Golf Stabilization Training Phase #1

Phase #1: Golf Stabilization.

The mental and physical condition of the golfer is critical in order to properly stabilize their body just prior to their swing. As with all people, in all environments being anxious or nervous leads to shortened breathing patterns and tightened upper chest and back muscles. Tightness and overuse of these muscles inhibits the proper core muscle (transverse abdominus and diaphragm) activation to properly stabilize the golfer’s body during the swing. Therefore it is imperative that the golfer continuously maintain a steady deep breathing pattern.

This becomes especially important and challenging after every shot, no matter what the result of the shot. Simply changing your focus from your last shot, to your breathing, will help you to focus on the shot ahead of you, not the shot behind you.

To better understand what I mean my Golf Stabilization Training, let’s take a closer look at the golfers approach to each shot and stance just prior to swinging the club. As a golfer approaches the ball and takes his stance he should relax by taking a deep breath and relaxed exhalation. If they are able to establish a regular deep breathing pattern they should feel their entire shoulder complex as well as their head and neck relax and release built up tension. Approaching the golf stance this way will also allow the golfer to fall into a reliable rhythm as they approach. This may sound strange to some but, any great athlete will tell you that developing a ritual or rhythm just prior to their activity helps tremendously. There is also a true physiological response that happens during these rituals, which outside of the scope of this article. Once the golfer has mastered this breathing technique during his shot prep he can settle into the proper pre-swing stance.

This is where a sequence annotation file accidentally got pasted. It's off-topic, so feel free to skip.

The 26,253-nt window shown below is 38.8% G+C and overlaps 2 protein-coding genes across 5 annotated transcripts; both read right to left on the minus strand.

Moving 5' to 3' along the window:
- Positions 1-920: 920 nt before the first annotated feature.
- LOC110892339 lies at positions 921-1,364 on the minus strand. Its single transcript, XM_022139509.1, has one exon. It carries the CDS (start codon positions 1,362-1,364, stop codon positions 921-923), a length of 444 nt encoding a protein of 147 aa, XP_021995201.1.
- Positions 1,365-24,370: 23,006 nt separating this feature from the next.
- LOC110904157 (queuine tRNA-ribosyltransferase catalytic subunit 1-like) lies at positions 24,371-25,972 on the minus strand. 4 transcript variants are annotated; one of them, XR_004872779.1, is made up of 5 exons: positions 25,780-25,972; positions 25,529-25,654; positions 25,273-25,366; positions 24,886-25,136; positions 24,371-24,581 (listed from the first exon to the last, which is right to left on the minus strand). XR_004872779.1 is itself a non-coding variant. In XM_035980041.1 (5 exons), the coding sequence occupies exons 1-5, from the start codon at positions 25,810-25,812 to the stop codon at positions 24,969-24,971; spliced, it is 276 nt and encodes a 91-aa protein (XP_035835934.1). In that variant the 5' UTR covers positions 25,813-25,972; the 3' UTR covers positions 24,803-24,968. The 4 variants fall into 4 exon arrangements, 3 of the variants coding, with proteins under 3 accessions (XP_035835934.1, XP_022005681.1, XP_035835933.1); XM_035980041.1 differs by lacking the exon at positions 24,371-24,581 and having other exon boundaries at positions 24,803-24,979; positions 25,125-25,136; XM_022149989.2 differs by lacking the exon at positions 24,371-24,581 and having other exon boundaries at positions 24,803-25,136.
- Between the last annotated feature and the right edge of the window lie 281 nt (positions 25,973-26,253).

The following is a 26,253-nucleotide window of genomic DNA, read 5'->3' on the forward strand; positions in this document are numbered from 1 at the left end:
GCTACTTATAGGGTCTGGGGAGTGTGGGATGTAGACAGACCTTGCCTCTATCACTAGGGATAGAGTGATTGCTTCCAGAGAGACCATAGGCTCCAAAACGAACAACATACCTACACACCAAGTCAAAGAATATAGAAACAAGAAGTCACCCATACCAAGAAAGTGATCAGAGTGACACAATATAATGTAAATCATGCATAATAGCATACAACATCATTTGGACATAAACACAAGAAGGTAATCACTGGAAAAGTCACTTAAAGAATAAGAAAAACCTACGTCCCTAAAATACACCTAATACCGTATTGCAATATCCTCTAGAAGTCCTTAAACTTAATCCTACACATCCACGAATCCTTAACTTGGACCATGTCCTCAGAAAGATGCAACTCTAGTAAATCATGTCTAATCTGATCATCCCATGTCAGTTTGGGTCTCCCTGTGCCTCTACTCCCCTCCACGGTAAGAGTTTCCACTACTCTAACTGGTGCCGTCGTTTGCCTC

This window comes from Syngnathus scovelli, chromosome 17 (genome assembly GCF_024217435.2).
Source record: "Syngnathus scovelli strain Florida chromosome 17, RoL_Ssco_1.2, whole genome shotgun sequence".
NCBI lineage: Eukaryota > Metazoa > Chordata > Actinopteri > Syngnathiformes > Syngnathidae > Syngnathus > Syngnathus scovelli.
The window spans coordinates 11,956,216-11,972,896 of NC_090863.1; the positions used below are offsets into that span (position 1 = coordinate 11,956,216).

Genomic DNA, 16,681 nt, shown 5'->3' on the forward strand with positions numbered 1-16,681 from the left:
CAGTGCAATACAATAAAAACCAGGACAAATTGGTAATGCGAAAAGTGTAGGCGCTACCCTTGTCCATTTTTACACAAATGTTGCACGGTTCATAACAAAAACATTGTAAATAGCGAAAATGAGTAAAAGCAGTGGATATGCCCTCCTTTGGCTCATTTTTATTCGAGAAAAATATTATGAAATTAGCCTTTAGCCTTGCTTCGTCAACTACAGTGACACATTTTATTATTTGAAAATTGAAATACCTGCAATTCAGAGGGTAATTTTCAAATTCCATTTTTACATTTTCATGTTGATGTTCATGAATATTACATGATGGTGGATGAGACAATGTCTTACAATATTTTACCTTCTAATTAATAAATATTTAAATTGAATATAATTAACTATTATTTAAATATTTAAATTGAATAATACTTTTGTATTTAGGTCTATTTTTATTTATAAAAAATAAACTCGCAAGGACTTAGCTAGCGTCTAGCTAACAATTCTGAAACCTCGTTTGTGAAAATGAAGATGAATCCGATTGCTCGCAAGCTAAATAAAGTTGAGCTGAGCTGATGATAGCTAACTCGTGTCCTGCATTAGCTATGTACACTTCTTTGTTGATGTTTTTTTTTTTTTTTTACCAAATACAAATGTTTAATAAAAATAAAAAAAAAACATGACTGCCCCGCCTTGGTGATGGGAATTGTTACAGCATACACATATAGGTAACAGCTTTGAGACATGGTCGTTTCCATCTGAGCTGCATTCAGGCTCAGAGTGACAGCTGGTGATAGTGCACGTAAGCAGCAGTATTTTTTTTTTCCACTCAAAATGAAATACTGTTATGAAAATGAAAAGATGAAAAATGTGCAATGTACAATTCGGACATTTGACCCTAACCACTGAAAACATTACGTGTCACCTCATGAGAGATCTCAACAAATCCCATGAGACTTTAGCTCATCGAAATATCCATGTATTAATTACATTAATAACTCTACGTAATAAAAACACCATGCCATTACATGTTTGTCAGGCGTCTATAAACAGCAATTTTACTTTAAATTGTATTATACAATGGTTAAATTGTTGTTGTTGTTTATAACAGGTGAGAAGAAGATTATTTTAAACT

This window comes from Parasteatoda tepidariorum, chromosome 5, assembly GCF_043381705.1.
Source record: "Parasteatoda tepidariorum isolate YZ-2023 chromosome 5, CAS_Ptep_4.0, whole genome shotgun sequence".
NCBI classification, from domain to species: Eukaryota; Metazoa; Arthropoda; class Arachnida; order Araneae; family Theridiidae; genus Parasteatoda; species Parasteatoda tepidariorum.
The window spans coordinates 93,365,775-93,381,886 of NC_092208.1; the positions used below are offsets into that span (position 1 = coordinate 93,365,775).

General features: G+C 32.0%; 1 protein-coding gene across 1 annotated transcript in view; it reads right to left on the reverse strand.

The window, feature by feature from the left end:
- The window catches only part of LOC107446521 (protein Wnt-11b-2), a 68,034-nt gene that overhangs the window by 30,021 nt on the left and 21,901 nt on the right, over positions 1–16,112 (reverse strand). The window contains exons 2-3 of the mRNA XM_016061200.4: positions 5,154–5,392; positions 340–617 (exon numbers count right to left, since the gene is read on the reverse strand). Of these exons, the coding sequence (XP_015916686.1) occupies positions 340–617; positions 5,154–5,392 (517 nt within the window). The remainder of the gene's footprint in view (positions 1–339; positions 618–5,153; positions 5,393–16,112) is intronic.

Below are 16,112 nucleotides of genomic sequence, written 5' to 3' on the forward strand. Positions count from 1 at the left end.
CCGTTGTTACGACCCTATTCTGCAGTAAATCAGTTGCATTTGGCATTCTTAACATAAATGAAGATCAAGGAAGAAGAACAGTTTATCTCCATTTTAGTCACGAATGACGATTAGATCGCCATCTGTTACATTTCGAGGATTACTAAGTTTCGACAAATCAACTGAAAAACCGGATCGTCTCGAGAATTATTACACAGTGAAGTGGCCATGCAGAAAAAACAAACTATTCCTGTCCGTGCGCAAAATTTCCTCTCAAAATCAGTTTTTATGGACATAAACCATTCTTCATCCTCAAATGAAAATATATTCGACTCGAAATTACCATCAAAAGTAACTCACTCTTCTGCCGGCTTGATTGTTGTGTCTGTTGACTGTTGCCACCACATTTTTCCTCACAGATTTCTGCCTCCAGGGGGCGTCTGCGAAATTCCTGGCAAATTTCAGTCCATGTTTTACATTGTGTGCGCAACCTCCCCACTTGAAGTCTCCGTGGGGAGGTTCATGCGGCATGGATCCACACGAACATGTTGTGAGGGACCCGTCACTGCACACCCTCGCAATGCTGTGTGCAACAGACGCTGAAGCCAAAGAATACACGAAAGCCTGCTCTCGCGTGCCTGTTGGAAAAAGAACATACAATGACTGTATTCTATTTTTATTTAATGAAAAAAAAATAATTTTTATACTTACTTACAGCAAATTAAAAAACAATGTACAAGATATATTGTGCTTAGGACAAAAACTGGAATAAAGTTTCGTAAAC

So what does all of this have to do with Golf Stabilization Training? The answer is simple. This type of pre-swing approach allows the golfers body the ability to assume the proper posture just prior to and through the swing. Logically, it would follow that the best Stabilization Training Program would focus on the exercises that best recreate every aspect of stabilization that occurs before and during the golf swing. Examples of this type of exercise might include a stability ball bridges, single leg squats or single leg stand and reach. During these exercises the golfer should breath deep, contract their core muscles (transverse abdominus and glutes) as they move through the exercises. Other exercise would include foam rolling or stretching muscle that tend to be tight or shortened.

This will allow the Golfer to maintain the proper head, arm, neck, core and leg position prior to generating the force for his swing. As well as maintaining the proper body positioning throughout the swing.

The resulting conclusion is that if a golfer is not able to hold his body in the proper position just prior to, and during his swing, the force he generates will be mis-applied in his swing and his shot will achieve the same distance or accuracy as it could otherwise. Accordingly, an effective Golf Stabilization Training program would be designed to teach the golfer to properly stabilize just prior to and during the swing.

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